At Tomedes (our parent company), around 17% of the language professionals we work with have not worked with machine translation, and half say they work with machine translation frequently or every day.
Most of this work involves machine translation post-editing, or MTPE. In MTPE, translators are provided with a document that has been pre-processed through a machine translation engine alongside the original text. The task of the translator is to proofread this text and make sure the translations are correct.
MTPE is a service that only became truly feasible with the rise of neural machine translation. Before Google Translate changed things up, MTPE was dismissed as more of a failure. Today, while still far from perfect, the machine output it produces is often in a condition that is workable enough for common translation projects.
One might expect that the rise of machine translation would be met broadly with suspicion by language professionals. After all, man versus machine is a classic trope of many stories in science fiction, and any form of automation has historically come with the fear that machines are coming to take people’s jobs.
Surprisingly, many of our translators do have a positive view of machine translation. The number of those who like machine translation outweighs those who dislike it, and over half of the translators we surveyed said that machine translation has had a more or less positive effect on the way they work.
“It has improved the speed at which I work and the volume of work I can handle,” says Hermione, who has been in the profession for over 15 years. “I’ve found that editing even bad text is faster than typing.”
Others have said that MTPE jobs are just another form of work, even if it’s paid a lower rate than regular translation. Because it makes translation more affordable for clients, it increases the overall volume of work available on the lower end of the spectrum. Indeed, MTPE is the fastest-growing service segment in the industry, while the demand for human translators also continues to grow.
Understandably, not all language professionals have the same benevolence toward the issue. “My experience so far shows that it worsens the quality of the translated texts,” shares Maria, another critic of machine translation. “Even when doing post-editing, the odd structures of the source language turn into ‘false friends’ in the target language, and the final effect is deterioration of the target language.”
Others criticize how machine translation can lower rates but add more work for translators. “Some clients may ask you to do an MTPE job, but the machine translation is of bad quality and requires a lot of editing, says MG, another translator. “Clients who aren’t familiar with the translation industry may think that machine translation can largely replace manual translation, so they will offer less rates as well.”
What most translators on both sides agree upon is that machine translation will never reach the level of perfection that would allow it to replace human translators. Some language professionals do, however, have thoughts about what it might be like in a world where the singularity has come for machine translation.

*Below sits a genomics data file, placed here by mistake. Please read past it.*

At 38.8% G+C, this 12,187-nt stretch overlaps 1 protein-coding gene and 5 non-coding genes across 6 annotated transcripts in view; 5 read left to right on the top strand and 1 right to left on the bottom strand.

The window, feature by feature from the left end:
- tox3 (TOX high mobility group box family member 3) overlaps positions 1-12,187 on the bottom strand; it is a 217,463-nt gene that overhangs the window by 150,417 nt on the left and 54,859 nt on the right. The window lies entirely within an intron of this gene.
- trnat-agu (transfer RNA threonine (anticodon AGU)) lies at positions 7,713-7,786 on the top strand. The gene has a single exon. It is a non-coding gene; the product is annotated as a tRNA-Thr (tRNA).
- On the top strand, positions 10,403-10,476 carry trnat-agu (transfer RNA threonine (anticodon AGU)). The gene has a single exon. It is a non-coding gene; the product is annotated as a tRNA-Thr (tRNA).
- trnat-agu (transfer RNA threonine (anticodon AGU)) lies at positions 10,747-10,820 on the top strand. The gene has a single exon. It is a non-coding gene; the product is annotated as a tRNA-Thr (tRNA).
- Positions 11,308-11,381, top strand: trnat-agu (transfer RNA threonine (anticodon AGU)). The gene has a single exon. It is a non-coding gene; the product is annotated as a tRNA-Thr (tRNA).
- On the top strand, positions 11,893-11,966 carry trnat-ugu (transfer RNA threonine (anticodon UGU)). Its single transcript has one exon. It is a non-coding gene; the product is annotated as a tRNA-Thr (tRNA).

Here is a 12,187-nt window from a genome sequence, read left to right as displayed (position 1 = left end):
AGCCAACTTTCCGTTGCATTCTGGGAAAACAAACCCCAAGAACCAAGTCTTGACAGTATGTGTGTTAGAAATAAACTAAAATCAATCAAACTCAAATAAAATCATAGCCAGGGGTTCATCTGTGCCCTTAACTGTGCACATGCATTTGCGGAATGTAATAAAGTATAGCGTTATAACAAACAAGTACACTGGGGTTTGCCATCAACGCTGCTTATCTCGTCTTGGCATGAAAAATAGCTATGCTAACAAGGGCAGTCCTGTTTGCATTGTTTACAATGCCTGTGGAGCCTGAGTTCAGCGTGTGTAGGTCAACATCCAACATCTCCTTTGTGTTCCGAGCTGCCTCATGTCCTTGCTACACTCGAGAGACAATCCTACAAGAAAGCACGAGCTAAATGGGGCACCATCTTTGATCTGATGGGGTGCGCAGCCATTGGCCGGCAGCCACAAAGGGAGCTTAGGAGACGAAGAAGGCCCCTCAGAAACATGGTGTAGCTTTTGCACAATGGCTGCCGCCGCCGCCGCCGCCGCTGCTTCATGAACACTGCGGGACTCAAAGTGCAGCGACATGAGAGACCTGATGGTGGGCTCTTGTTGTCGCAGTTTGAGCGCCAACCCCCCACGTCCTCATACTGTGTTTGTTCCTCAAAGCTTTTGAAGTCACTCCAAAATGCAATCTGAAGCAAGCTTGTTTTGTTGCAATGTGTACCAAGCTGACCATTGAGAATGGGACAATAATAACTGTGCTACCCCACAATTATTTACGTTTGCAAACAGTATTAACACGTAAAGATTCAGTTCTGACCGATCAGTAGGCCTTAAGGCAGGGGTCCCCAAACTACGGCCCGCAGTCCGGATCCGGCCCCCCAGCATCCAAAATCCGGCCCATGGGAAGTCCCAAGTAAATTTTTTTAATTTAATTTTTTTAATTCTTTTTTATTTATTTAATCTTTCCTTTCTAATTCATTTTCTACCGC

“Machine translation will perfect itself to a point where only niche translators and agencies will have anything to do,” says Roy, one of our most veteran translators who we work with on a regular basis. “Even MTPE will disappear, as it would not be needed. “General translation will be done, and is already being done, without our intervention.”
Despite this, Roy also believes translators will still have a role to play after the singularity. “I think that in order to survive, our business will end up returning to its roots,” he says. “Niche and creative translations, transcreation and the such, and high quality services, even though that is a very little business nowadays.”
When talent is gone and replaced by machines, the intermediary also loses its function. This is why translation agencies shouldn’t neglect the needs of translators.
Roy also touches upon an intriguing point that may play into the anxieties for translation agencies—that, in this future, perhaps it is we who may end up becoming irrelevant.
“Mainstream translation agencies are running the same road as businesses like Tower Records or Blockbuster,” he says. “In the long run, with us translators and agencies enabling it (and we think benefiting from MT), our business will end up in the hands of the IT companies owners of the MT engines.”
That’s one sobering possibility. As things currently stand, translation agencies and translators exist in a mutually beneficial relationship. Clients choose reputable agencies for ease and reliability in managing their projects, while agencies direct appropriate work toward language professionals.
But the role of translation agencies in this relationship remains, in essence, an intermediary one. When talent is gone and replaced by machines, the intermediary also loses its function. This is why translation agencies shouldn’t neglect the needs of translators.
The fact of the matter is the translation singularity will affect all players in the language industry. And it may do so in ways that we have not yet imagined. This is why it’s important for us to discuss a future after it, and how we can work together to thrive in the new industry environment that it will bring about.
“The translation singularity is the most important challenge to unlock the next level of human evolution.”
—Marco Trombetti, CEO of Translated
Recently, we had the pleasure of corresponding with Marco Trombetti, CEO of Translated. Marco is also an avid advocate of the translation singularity, and believes the future of the industry lies in symbiosis between human and machine.